Gated IR images of shocked surfaces. Page: 3 of 5
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TABLE 1. Physical Characteristics of Tin Targets and Camera Gate Times; to is Shock Breakout Time
Camera open and close gate times relative
Step to shock breakout (us)
Height Thin Step Thick Step Flat
# Geometry Surface Finish (mm) (openclose) (open,close) (openclose)
1 Step Machine finish (#8) 1.0 t4O40, t0+540 to-230, t+270
2 Flat Polished w/3 pm A1203 to-230, to+270
Metal samples were prepared with three
different surfaces: single step, periodically spaced
grooves, and flat polish. Although a variety of
geometries were studied, only single step and flat
polished tin (99.9%) data are presented in this
paper. The details of sample preparation and IR
camera gate times (open and close), relative to
shock breakout, are summarized in Table 1. All
metal samples were nominally 2 mm thick and
21 mm in diameter.
Camera (SBF-134) Setup and Calibration
General performance characteristics of the
SBF-134 are summarized in Table 2. A detailed
temperature calibration was performed using a
blackbody source placed in the explosive chamber
at the target position. However, for this publication
radiance data was not temperature converted. We
intend to present temperature calibrated data in a
Pressure Calibration and Timing Measurements
The pressure generated by the explosive in the
metal coupon was calculated from Hugoniot and
measured shock velocity data. The shock velocity
was obtained by measuring the time required for the
shock wave to travel across a 1 mm step, machined
in a test sample. The step was coated with a thin
(<25 pm) film sensor that produces a prompt
(<10 ns rise) burst of light when shocked. This thin
film is a mixture of cerium doped lutetium
orthosilicate (LSO:Ce) phosphor powder suspended
in a silica glass binder. An optical fiber positioned
2 mm from the sample surface simultaneously
views the high and low surfaces of the step. When
the shock arrives the sensor emits a burst of light
that is detected with a photomultiplier tube and
recorded with a transient digitizer. Using this
method, a pressure of 19.7GPa was determined for
the tin experiments.
For each gated imaging experiment, a 3-mm-
diameter spot of the previously-discussed shock
arrival sensor was applied approximately 5 mm
from the target center. Shock-induced light from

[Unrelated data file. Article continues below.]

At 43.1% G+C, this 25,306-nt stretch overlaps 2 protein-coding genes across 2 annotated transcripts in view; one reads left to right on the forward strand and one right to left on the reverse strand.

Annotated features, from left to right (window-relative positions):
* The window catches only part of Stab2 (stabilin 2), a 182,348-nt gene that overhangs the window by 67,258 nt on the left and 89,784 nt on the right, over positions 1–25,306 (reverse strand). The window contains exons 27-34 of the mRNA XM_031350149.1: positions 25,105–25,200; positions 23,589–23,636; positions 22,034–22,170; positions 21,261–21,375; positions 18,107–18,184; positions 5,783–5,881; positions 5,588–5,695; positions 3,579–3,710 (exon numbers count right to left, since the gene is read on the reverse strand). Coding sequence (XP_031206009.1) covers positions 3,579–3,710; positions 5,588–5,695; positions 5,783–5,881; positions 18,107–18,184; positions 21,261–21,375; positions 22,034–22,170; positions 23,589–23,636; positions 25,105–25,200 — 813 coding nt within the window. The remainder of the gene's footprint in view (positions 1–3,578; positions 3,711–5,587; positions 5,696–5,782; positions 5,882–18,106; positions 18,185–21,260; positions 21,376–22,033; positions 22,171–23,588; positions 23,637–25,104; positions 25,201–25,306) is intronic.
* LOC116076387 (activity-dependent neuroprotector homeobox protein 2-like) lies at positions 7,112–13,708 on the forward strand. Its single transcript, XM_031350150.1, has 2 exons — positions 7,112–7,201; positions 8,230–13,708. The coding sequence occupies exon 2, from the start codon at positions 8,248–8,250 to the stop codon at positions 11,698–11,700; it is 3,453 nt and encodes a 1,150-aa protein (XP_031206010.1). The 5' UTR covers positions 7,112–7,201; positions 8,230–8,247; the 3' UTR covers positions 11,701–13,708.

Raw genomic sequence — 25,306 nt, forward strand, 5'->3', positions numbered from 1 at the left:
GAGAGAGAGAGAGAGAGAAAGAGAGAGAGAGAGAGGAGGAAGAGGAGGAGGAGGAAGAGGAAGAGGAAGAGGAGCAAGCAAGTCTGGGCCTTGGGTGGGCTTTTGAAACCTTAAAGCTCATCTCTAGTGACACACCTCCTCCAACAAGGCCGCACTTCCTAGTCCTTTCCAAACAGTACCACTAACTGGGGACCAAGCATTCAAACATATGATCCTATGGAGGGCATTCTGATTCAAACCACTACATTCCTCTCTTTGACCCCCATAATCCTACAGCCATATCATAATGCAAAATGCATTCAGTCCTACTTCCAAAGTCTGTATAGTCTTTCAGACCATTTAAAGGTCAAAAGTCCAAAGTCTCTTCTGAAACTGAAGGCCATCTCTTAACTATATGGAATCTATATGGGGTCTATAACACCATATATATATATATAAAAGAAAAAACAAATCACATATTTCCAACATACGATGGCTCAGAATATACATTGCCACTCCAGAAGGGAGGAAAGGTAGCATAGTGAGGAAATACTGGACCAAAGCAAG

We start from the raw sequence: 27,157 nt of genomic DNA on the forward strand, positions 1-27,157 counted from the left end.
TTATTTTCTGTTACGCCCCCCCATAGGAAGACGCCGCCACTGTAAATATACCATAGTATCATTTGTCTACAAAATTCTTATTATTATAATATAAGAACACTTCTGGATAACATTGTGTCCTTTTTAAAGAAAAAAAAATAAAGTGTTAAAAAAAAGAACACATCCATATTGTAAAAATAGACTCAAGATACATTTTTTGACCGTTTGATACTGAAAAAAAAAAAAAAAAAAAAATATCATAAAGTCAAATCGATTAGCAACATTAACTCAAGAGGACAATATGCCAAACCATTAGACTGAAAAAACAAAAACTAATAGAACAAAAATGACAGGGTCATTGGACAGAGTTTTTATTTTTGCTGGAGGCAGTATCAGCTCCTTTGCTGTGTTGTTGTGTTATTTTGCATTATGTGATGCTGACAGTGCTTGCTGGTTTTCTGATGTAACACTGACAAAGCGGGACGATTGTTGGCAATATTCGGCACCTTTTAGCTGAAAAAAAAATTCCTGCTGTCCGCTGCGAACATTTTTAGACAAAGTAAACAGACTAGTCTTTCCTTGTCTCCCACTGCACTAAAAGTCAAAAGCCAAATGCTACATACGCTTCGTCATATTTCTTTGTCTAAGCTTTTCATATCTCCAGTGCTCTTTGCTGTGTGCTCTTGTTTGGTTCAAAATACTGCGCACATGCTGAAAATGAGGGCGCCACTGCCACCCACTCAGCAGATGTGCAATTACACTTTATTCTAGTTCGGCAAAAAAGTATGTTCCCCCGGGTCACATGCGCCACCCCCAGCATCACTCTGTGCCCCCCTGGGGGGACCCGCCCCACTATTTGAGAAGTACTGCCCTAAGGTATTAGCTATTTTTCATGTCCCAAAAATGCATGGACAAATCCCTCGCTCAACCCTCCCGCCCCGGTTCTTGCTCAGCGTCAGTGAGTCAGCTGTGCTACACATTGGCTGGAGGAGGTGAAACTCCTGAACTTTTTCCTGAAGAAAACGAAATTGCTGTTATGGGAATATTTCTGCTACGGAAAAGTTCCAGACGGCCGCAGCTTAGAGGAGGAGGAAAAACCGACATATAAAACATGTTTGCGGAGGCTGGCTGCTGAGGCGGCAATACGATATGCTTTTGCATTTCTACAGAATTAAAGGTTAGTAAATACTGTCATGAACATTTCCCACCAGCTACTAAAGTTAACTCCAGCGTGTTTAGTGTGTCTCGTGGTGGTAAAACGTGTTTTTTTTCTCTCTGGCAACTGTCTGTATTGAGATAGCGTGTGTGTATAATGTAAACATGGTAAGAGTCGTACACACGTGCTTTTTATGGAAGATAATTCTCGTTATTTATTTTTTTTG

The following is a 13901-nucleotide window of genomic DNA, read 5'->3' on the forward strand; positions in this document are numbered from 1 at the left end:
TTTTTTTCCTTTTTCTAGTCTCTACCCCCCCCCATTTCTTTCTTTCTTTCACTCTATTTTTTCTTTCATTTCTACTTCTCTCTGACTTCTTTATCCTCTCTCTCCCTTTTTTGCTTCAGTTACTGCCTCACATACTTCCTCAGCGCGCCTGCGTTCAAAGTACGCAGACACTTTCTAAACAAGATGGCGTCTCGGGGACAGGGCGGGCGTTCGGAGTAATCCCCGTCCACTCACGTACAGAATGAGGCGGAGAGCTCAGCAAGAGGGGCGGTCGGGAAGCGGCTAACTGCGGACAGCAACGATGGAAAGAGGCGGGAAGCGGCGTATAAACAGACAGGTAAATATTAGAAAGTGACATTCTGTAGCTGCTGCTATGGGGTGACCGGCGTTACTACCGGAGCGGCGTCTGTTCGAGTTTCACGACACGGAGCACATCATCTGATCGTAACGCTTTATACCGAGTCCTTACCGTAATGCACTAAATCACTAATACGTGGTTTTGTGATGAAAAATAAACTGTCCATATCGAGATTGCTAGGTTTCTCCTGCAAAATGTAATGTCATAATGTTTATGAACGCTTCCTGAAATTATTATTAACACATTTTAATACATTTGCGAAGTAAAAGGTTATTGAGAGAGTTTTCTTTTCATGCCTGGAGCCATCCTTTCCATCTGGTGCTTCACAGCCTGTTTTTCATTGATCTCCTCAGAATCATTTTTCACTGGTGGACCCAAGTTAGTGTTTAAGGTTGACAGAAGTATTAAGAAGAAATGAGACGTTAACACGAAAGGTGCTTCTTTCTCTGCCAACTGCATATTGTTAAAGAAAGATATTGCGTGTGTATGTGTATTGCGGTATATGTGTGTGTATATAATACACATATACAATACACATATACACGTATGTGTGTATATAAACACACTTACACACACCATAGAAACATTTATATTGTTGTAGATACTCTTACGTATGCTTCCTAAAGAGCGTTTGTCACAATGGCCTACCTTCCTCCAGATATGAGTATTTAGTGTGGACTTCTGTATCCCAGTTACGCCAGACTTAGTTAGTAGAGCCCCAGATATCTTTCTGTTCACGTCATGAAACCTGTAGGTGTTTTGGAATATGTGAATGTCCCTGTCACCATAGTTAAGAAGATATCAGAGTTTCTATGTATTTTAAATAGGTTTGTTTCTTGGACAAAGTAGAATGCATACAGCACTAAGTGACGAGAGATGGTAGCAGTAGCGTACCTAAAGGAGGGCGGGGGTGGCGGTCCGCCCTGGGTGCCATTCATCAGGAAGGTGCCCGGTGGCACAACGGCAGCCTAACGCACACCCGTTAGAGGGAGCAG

this sensor was recorded simultaneously with the
high explosive and camera triggers. Such cross
timing is essential to interpret the acquired IR
image. The jitter between the trigger used to initiate
the high explosive and the time of arrival of the
shock at the target surface was found to be on the
order of 200 ns.
Figures 2 and 3 show a set of images of samples
1 and 2 in Table 1. In each of these figures, a gated
IR image of the shocked target surface (a) is
displayed next to a white light image of the pro-
shocked sample (b) taken with a digital camera. A
"log counts" grey scale map is used to display the
14-bit digitizer range and to highlight the subtle
features in the shocked metal surface.
Figure 2 (a) shows the results from the stepped
tin. Notable features include high radiance along the
step boundary, and an offset in radiance between
the thin and thick steps. The bright circular feature
is the high-emissivity phosphor LSO:Ce sensor.
The semi-circular feature marking the outer edge of
the lower half of the coupon results fronmjotion of
the thinner step, presumably with hot gasses
escaping from around the edge.
TABLE 2. Camera Performance Characteristics
Pixel Size Quantum Efficency Bit Photons/Pixel Minu.m Gate
Detector Array Size (pim) (3-5 pm) Depth Required for 2:1 SNR Width (ns)
InSb 256 x 256 30 -85% 14 500 140
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Lutz, S. S. (Stephen S.); Turley, W. D. (William Dale); Rightley, P. M. (Paul M.) & Primas, L. E. (Lori E.). Gated IR images of shocked surfaces., article, January 1, 2001; United States. (digital.library.unt.edu/ark:/67531/metadc929127/m1/3/: accessed January 22, 2019), University of North Texas Libraries, Digital Library, digital.library.unt.edu; crediting UNT Libraries Government Documents Department.